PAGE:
This editorial will appear in Monday’s print edition.
This seems a timely moment to lift a glass and toast a rising star in the state’s economy – the Washington wine industry.
Even during the recession and two harsh winters in a row (2009 and 2010) that slammed Eastern Washington vineyards, the wine industry continued to expand. Today, according to a new study, its value to the state economy has grown almost three times from what it was just five years ago – a period that overlaps the worst economic downturn since the Great Depression.
According to the study, conducted for the Washington State Wine Commission by a California wine-industry consulting firm, Washington’s wine industry contributed $8.6 billion to the state’s economy in 2011, compared with $3 billion in 2007.
Today, the industry generates $656.6 million in tax revenues to state and local governments, compared with only $145 million in 2007. Almost 30,000 people are employed directly or indirectly by the industry – up from 19,000 jobs in 2006. Of the state’s 39 counties, 33 have at least one winery.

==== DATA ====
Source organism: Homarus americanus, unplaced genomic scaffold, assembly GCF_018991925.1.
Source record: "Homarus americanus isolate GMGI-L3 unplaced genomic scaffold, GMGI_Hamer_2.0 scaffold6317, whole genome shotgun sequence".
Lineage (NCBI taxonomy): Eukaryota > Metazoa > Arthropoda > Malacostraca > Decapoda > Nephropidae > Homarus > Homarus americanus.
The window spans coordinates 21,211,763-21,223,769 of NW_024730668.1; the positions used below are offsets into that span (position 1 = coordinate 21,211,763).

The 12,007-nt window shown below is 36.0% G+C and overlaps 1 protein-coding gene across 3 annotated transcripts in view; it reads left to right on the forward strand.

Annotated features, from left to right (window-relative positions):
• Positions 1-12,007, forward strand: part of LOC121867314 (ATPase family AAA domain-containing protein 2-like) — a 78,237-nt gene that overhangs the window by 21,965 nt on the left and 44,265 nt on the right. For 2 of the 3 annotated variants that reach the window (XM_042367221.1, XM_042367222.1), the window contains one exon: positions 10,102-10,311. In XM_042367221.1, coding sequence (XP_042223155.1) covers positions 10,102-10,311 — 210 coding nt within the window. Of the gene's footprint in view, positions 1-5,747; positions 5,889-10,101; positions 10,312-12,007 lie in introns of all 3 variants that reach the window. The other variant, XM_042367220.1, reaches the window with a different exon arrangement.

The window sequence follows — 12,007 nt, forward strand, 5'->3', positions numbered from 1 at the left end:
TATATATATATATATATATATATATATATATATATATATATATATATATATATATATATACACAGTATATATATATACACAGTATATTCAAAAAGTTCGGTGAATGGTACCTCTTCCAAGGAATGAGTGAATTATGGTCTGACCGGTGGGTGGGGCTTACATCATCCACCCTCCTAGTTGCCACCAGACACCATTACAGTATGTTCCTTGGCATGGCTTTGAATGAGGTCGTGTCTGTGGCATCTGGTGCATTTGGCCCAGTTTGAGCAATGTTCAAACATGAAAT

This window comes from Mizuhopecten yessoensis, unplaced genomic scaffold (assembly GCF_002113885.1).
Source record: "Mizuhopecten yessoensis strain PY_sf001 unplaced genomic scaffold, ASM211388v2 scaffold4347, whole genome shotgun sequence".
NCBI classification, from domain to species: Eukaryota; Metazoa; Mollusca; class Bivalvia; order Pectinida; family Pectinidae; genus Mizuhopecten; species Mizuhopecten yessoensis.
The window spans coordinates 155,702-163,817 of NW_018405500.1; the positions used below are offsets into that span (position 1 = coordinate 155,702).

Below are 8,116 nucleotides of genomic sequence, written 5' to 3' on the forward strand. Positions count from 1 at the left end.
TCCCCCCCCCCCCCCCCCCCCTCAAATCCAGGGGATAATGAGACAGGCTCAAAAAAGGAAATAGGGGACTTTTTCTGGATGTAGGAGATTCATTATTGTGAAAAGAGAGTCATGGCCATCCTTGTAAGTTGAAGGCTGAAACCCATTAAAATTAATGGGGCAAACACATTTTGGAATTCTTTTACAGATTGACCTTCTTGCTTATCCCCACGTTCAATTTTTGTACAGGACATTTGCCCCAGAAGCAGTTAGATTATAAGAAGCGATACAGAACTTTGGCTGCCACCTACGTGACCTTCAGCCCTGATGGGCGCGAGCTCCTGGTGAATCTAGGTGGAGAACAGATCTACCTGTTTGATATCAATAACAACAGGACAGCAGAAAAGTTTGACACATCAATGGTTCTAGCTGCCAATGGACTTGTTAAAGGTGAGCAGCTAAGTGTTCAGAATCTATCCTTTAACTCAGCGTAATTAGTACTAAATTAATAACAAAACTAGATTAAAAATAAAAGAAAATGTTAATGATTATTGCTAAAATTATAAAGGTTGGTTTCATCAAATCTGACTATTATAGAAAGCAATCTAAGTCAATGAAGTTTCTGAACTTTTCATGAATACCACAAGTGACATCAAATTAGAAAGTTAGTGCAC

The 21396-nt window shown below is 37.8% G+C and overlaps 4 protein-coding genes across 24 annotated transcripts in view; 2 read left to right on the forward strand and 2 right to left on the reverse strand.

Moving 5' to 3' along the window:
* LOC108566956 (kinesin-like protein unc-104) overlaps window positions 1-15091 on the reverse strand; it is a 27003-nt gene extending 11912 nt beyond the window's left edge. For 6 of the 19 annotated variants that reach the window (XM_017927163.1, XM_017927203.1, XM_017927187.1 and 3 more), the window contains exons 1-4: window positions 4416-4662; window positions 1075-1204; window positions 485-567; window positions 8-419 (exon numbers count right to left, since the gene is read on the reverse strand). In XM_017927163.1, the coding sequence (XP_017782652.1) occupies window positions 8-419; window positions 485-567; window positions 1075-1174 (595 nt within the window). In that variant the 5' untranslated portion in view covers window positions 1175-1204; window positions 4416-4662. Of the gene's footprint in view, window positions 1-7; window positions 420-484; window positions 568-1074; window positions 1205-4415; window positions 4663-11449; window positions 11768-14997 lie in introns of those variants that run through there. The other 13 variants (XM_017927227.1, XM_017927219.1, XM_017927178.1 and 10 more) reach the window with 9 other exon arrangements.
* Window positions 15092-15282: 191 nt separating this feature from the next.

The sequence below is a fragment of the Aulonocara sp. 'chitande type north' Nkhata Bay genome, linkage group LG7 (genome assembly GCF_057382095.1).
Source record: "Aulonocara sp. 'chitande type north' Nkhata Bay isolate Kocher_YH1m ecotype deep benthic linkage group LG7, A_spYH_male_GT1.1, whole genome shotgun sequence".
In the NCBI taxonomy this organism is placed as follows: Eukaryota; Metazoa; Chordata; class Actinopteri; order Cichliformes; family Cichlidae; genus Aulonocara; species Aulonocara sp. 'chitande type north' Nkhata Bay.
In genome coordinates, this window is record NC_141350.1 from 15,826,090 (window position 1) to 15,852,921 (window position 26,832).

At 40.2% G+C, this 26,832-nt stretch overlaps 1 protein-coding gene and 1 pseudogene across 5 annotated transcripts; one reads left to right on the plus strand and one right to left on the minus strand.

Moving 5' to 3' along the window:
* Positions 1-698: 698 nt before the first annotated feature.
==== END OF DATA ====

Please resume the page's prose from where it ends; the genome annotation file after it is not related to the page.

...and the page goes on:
While there’s much to cheer in the study, the consultant identified some areas that could interfere with the industry realizing its full potential.
To meet growing worldwide demand for wine, more vineyards are needed. Eastern Washington, where most of the industry’s grapes are grown, has plenty of land for expansion – much of it planted in fruit trees. While some conversion to grapes is happening, hastening that depends to some extent on updating what the consultant called “the state’s complex water arrangements.”
Another problem is that state funding for viticulture research and training has been significantly cut back in recent years, the consultant notes – a reflection of state budget woes. But it’s important to educate the next generation of winemakers and to study such issues as water use and farming techniques best suited to the growing regions’ challenging climate.
A bright spot is the Wine Science Center and teaching vineyard at the Washington State University Tri-Cities campus. The recently signed capital budget includes $5 million for that $23 million project, and the wine industry recently committed to $7.4 million. The state’s largest winery, Chateau Ste. Michelle, has pledged $1 million.
Washington is second only to California in wine production and number of wineries. But if it’s to keep growing – and getting better – it needs to conduct research and educate its up-and-coming winemakers.
State lawmakers, who tend to focus on aerospace and high-tech industries, shouldn’t forget that about nurturing the state’s wine industry. And state residents can do their part – by buying Washington wines and encouraging restaurants they patronize to offer them.